He had heard about the booming banana trade with the export market growing fast, a cheap and plentiful workforce, and land and water in abundance. It seemed like an ideal opportunity, with money to be made for entrepreneurs willing to set up a plantation. Today he is half way towards his dream, 35 hectares of indigenous forest…

View original post 2,563 more words

0

Puerto Rican Transgender Performer Lorena Escalera Mourned After Fatal Bushwick Fire

Repeating Islands

Lorena Escalera had danced as a stunning Beyoncé look-alike sporting golden chest armour and vibrant hair, and on Memorial Day was scheduled to perform Jennifer Lopez’s latest hit “Dance Again,” her friend and promoter Jose Herrera recalled. But as Herrera lit memorial candles with more than 60 mourners outside Escalera’s home Monday night, he shook his head in shock that the 25-year-old transgender celebrity had perished early Saturday morning in a fire in her apartment on 47 Furman Ave, as Meredith Hoffman reports in this article fro DNAinfo.com.

“We’re trying to make sense of it,” said Herrera, 42, of the incident, which is still under investigation by the FDNY. “She was like you’d see in a music video. She was beautiful outside and inside.”

Escalera, known as Lorena Xtravaganza, was considered a star of the House of Xtravaganza, a renowned performance, artistic and support community of about 130 LGBTQ…

View original post 361 more words

0

Art Exhibition and Lecture: “Who Sci-Fi More Than Us?” and Francio Guadeloupe’s “Close Encounters of the Caribbean Kind”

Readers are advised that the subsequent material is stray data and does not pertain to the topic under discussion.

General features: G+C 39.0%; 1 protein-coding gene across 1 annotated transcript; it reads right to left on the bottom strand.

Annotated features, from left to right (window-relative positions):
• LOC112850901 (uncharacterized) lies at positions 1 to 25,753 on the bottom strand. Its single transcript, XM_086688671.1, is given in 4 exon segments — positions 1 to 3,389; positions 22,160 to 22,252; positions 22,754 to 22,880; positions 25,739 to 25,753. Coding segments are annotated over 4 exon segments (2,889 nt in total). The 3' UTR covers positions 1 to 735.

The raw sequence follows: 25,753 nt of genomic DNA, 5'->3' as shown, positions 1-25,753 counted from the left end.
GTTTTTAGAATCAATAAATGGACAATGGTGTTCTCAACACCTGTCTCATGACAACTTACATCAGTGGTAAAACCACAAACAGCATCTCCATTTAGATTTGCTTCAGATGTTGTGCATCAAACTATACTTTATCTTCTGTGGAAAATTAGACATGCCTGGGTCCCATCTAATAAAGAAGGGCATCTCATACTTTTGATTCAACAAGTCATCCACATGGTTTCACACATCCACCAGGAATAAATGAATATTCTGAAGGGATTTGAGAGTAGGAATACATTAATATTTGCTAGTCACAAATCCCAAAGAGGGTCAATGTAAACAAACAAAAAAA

Repeating Islands

In the framework of the exhibition Who Sci-Fi More Than Us? Kunsthal KAdE in cooperation with the organization Framer Framed organizes an “Artist Talk” on May 26, 2012, from 2:00-4:00pm. Free and open to the public, this conversation will take place at Kunsthal KAdE, located at Smallepad 3, 3811 MG in Amersfoort, Utrecht, The Netherlands.

The artists invited to participate are: Pepon Osorio (born in Puerto Rico, living and working in US), Tirzo Martha (born, living and working in Curaçao),Mario Benjamin (born, living and working in Haiti),Jean-Ulrick Désert (born in Haiti, living and working in in Germany) and Remy Jungerman (born in Suriname, living and working in The Netherlands).

Description: In conversation with the moderator Francio Guadeloupe, five participating artists will present their work in relation with the Caribbean artistic and cultural context. Migration, colonialism and diaspora are historical and political elements of the region…

View original post 82 more words

0

Call for Papers: Caribbean Irish Connections

Repeating Islands

Organizers Alison Donnell (University of Reading, UK), Maria McGarrity (LIU Brooklyn, USA) and Evelyn O’Callaghan (University of the West Indies, Barbados) invite you to send proposals for inclusion in Caribbean Irish Connections. Caribbean Irish Connections is a multidisciplinary conference and workshop to be held on November 16-17, 2012, at the Beach View Hotel in Paynes Bay, St. James, Barbados.

Description: In the middle of a story about a Jamaican woman called Miss Manda, whose speech acts reveal her as both multiply situated and ‘out of place’, the prominent Jamaican novelist Erna Brodber issues a surprising provocation to scholars of Caribbean studies, “I want to know what the Irish, the Scottish, the Welsh gave to the Creole mix as much as I want to know…what particular part of Africa is my heritage…I will solve the African riddle but who will tell me about the others?” (Brodber 1998: 75)

Although there…

View original post 200 more words